COVID-19 Disclosures in Annual Securities Reports
Based on FSA opinion and status of financial results summary
June 24, 2020
◆This paper summarizes the opinions of the Tokyo Stock Exchange and other public institutions regarding disclosure of the effects of COVID-19, and then summarizes actual examples of disclosure in the financial results of corporations. Referring to these, we consider key points that corporations disclosing annual securities report should be aware of in the future.
◆The TSE, ASBJ, and other public institutions require that financial forecasts and accounting estimates reflect the impact of the COVID-19 and actively disclose it. In particular, it is important to disclose information promptly, concretely, and in an easy-to-understand manner. In addition, companies may need to set up their own assumptions and premises in their earnings forecasts and accounting estimates.
◆After summarizing the financial results of 221 companies out of the issues included in the Nikkei Stock Average, about half (112 companies) have not determined their earnings forecasts. On the other hand, 63 out of the 112 companies mentioned qualitative impacts of COVID-19. Many companies responded by describing specifically how their business and performance could be affected, despite the difficulty of estimating the forecast. In addition, in the disclosure of 221 companies, there were a certain number of descriptions of qualitative effects by segment (45 companies) and descriptions of assumptions regarding cessation of COVID-19 (48 companies).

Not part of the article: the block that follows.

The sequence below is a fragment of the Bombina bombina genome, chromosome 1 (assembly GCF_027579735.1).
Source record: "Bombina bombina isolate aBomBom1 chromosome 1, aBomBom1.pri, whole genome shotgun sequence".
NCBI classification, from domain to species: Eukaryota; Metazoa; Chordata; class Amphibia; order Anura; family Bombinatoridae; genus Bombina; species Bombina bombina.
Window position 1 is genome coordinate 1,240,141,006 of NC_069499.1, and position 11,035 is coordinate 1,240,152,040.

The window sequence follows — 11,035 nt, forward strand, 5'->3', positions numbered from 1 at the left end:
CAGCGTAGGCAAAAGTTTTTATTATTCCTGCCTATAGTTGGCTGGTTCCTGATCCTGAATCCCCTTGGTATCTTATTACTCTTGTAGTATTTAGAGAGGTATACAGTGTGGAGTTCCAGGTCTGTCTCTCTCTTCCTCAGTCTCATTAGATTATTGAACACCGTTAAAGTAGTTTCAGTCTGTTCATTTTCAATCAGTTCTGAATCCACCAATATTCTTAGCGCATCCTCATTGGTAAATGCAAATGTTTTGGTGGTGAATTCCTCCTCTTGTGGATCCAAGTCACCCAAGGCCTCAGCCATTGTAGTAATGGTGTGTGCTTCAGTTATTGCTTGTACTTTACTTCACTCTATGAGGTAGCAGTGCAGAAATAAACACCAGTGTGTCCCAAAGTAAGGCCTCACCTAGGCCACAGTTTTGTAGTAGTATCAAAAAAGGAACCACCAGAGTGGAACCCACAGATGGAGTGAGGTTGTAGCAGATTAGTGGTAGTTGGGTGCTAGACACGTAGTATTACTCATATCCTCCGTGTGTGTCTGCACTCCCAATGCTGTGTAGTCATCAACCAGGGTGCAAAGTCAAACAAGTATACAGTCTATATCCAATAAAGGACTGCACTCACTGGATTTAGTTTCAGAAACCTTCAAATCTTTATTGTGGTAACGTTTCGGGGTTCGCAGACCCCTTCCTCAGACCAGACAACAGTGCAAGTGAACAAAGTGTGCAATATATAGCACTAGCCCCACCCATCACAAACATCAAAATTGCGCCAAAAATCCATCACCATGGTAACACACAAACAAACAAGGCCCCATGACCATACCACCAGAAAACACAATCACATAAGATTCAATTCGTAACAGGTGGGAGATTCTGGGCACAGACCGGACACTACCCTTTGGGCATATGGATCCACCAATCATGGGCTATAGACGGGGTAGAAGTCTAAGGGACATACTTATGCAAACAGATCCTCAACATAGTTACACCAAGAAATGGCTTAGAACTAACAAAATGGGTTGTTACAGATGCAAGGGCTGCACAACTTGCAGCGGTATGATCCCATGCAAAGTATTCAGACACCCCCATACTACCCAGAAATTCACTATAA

◆The FSA announced publication of "Disclosure of descriptive information on the effects of the novel coronavirus infection: Q&A-Pointers for good disclosure expected by investors." In this document, it is expected that descriptive information on which disclosure have been expanded will be related to the impacts of COVID-19 by segment, from management's perspective, including discussion history, and with specifics. Listed companies are required to take proactive measures, such as describing the qualitative effects of COVID-19 even in situations where it is difficult to disclose quantitative information by referring to materials and disclosures of other listed companies.
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